Because I read so many blogs about faith and religion, I often come across discussions about the best way to prove one’s faith, debating knowledge and theological points of view. To be honest, I usually find these discussions to be very clinical, and the picture of God being portrayed too narrow and rigid. Although I am very logical, I don’t relate with God through my intellect.
I don’t have much interest in trying to prove my faith to others, even unbelievers. Yes, I know I’m going to have to turn in my good evangelical badge. The typical guilt trip is that if I love the other person enough, I would be driven to pound them over the head with the gospel until they get it, lest they die in a car accident tonight and their blood is eternally on my hands. Geesh, that’s a lot of responsibility to carry.
This is a comment I made at Sonja’s blog on her post Losing My Religion:
“Why do I still have faith? I have faith in the person of God and His love. I know the One who whispers to my heart and somehow communicates with the depths of my soul, and I trust Him.
I don’t believe that I could hang onto an empty set of beliefs and arguments without experiencing knowing God. At the end of the day, many questions may remain, but I don’t question that He is real and that He loves me.”
Our testimony is not our conversion story, our testimony is our understanding of who God is, testifying of how we have personally known God, who He is to us. Can I prove that I know God? My only proof is experiential, although to me it is more real than our current reality.
I question if we can really convince someone about God simply from the proof of Scriptures. Scripture can open someone’s heart to receive understanding about God, but it seems to me, that in order to have a real faith, someone must experience meeting the person of God and knowing Him.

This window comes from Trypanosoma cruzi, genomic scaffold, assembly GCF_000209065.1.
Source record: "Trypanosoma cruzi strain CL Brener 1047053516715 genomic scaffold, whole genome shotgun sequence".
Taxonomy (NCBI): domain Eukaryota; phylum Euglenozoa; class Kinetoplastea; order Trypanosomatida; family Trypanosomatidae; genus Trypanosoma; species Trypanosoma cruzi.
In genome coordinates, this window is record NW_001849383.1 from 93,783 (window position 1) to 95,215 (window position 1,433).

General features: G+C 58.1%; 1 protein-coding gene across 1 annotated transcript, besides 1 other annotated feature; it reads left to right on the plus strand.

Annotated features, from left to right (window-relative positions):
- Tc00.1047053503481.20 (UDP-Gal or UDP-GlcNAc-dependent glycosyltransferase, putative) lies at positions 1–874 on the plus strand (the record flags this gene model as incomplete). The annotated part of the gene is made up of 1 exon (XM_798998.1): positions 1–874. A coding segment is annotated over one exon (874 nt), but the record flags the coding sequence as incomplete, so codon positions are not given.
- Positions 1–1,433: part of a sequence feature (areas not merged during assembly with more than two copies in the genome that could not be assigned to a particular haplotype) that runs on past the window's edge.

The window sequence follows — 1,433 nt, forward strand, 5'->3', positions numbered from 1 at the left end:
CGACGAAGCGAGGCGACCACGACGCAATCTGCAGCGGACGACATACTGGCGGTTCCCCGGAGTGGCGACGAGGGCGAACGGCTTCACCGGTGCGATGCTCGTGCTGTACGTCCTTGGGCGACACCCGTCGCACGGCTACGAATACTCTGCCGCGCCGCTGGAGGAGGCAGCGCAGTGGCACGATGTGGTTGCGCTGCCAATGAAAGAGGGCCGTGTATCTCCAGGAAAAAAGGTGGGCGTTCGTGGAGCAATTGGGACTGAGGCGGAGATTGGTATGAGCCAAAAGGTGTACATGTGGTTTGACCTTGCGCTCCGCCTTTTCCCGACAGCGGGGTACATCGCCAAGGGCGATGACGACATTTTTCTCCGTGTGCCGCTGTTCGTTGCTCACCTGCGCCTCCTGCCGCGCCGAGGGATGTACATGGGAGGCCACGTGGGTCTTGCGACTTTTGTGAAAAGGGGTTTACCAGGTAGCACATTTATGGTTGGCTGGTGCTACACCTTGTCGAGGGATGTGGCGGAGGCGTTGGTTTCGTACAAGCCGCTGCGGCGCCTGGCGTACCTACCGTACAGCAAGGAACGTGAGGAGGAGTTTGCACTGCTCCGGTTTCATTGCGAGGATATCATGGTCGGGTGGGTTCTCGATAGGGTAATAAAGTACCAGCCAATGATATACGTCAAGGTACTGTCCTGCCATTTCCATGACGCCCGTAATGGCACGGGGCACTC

I’m not saying that Scripture is unimportant, but I believe we must first have a revelation of the person of God. That is a work of the Spirit, not the intellect. From there, having come to know God, we then build our understanding of scripture and theology. I believe the greatest revelation, understanding, and knowledge we will ever have is of the truth of God’s love.
At the Forgotten Ways blog, Alan says, “The original meaning of the Hebrew verb ‘”to recognise, to know,” in distinction from Western languages, belongs not to the sphere of reflection but to that of personal contact.” He then provides this quote:
“The decisive event for ‘knowing’ in Biblical Hebrew is not that one looks at an object, but that one comes into touch with it. This basic difference is developed in the realm of a relation of the soul to other beings, where the fact of mutuality changes everything. At the centre is not a perceiving of one another, but a contact of being – intercourse.. This theme of ‘knowing’ intercourse rises to a remarkable and incomparable height in the relation of God to those He has chosen.” (Martin Buber, Good and Evil)
Let me close with this amazing short video of Brennan Manning (ht to Jonathan Brink).
“I dare you to trust that I love you just as you are, not as you should be.” – Jesus